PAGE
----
On Oct. 7, Hamas brutally and indiscriminately murdered over 1,200 men, women, and children in southern Israel. The attacks have been called “Israel’s 9/11” for the horror and shock they provoked. But while the 2001 attacks were mediated by TV and radio news, most of us learned of the deadliest day for Jews since the Holocaust on our phones.
Technology has progressed over the last twenty-plus years, but we should not confuse technical advancement with the moral improvement of the species. Instantaneously, news about the ongoing atrocities was available at our fingertips. But so, too, were horrific images and videos uploaded by the terrorists themselves to social media. Some of them even used their victims’ phones to livestream crying children, call and taunt relatives, and share photos of the dead. Whether it’s planes for al-Qaeda or smartphones for Hamas, our advanced technology becomes a blunt instrument of death in the hands of terrorists.
And beyond even its use by the terrorists themselves, a bloodthirsty mob went on social media to justify and celebrate the attacks in real time. Some justifications were cloaked in academic buzzwords, like McMaster University professor Ameil Joseph’s tweet, “Postcolonial and decolonial are not just words you heard in your EDI workshop.” Other professors were clearer in their approval of mass murder, like Yale University’s Zareena Grewal: “Settlers are not civilians. This isn’t hard.” But it took Mia Khalifa, an adult film star with over 5.7 million followers, to express the mob’s bloodlust most directly, tweeting, “Can someone please tell the freedom fighters in Palestine to flip their phones and film horizontal.”
I was attending class at Westdale Secondary School on 9/11. My memories of that day are of listening to the news on the radio in a darkened classroom, and of an almost universally shared solemnity and respect for the dead. I say “almost” because there were a few students who celebrated the attacks, motivated by hatred of the United States over perceived injustices done to their home countries. Part of my political awakening was realizing that not only does evil exist in this world, but that there are people around me cheering it on. They may use academic language to make their views sound respectable, but their true expression is the laughter I saw on 9/11.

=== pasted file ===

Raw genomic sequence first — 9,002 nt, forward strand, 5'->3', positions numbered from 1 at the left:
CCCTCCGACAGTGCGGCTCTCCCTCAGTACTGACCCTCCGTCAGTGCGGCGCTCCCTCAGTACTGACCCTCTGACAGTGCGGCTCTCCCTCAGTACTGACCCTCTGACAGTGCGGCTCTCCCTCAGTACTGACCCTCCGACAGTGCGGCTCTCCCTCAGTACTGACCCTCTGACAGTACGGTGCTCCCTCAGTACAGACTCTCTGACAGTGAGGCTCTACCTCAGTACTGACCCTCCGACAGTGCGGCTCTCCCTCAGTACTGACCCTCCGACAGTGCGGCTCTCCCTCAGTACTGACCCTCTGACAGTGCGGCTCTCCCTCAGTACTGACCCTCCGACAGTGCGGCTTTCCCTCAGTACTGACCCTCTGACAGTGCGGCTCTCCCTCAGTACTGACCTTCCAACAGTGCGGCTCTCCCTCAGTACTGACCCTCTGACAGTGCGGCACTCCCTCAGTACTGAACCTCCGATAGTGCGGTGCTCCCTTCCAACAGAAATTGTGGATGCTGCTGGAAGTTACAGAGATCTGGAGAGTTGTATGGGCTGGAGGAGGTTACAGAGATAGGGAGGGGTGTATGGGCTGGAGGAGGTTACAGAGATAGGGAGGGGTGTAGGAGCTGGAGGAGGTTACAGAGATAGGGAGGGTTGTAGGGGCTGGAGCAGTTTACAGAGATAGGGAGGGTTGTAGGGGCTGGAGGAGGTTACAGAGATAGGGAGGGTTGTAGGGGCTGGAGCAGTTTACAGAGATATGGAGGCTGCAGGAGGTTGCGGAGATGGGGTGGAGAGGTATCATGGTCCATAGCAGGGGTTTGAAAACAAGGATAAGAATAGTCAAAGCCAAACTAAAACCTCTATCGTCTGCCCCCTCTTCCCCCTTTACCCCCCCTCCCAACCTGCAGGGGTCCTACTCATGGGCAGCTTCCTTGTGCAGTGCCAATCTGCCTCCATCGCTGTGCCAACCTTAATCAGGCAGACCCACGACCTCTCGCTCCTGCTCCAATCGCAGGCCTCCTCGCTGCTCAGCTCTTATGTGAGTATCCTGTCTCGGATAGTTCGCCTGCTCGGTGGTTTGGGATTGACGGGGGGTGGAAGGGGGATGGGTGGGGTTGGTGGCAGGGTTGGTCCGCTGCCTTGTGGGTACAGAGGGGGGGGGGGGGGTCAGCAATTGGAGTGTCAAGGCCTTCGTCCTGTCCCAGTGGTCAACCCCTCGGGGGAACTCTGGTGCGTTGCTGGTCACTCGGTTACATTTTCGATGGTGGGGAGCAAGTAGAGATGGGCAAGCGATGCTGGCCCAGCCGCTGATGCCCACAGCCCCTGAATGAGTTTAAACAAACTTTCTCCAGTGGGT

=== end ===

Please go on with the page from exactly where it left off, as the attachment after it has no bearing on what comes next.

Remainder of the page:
Fortunately, there were no smartphones back in 2001. Television networks withheld footage of people jumping to their deaths from the collapsing buildings. A New York Times article from 2004 notes that, “Almost instinctually on Sept. 11, people recognized that they had an unfortunate view into an intensely private matter, an unseemly intrusion not just into someone's death, but into the moment of their dying.” Al-Qaeda cheerleaders–and I saw with my own eyes that they existed–lacked a platform to spread hateful messages or gruesome images and videos on 9/11. We were able to process the attacks, horrific as they were, without social media compounding the horror.
Fast forward to 2023. A Politico article published just days after the Hamas attacks notes that a review of X (formerly Twitter) “discovered scores of videos that allegedly showed militants murdering civilians and Israeli soldiers; viral hashtags associated with the ongoing violence that praised Hamas' activities; and social media posts that included graphic pictures of those killed and antisemitic hate speech.” On October 7, the few students I saw laughing on 9/11 seem to have multiplied and been given megaphones. The decision, let alone the ability, to withhold graphic footage now seems archaic. What happened to 2001’s “almost instinctual” respect for the dead? Did human nature change in the intervening decades? Have we simply gotten worse as a species?
Social media undoubtedly plays a role. Research has shown that out-group animosity (e.g., negative messages directed toward political opponents) is the strongest predictor of shares and retweets. Hatred of a perceived enemy, and celebration of that perceived enemy’s defeat, is nothing new. Hatred of Jews, in particular, has a long and horrid history. But now social media incentivizes us to fan the flames of hatred by liking, sharing, and engaging with content that appeals to our worst instincts. Of course, social media alone can’t make us hateful in the first place. On October 7, we saw the worst of humanity not just in the Hamas terrorists, but in the vicious reactions close to home.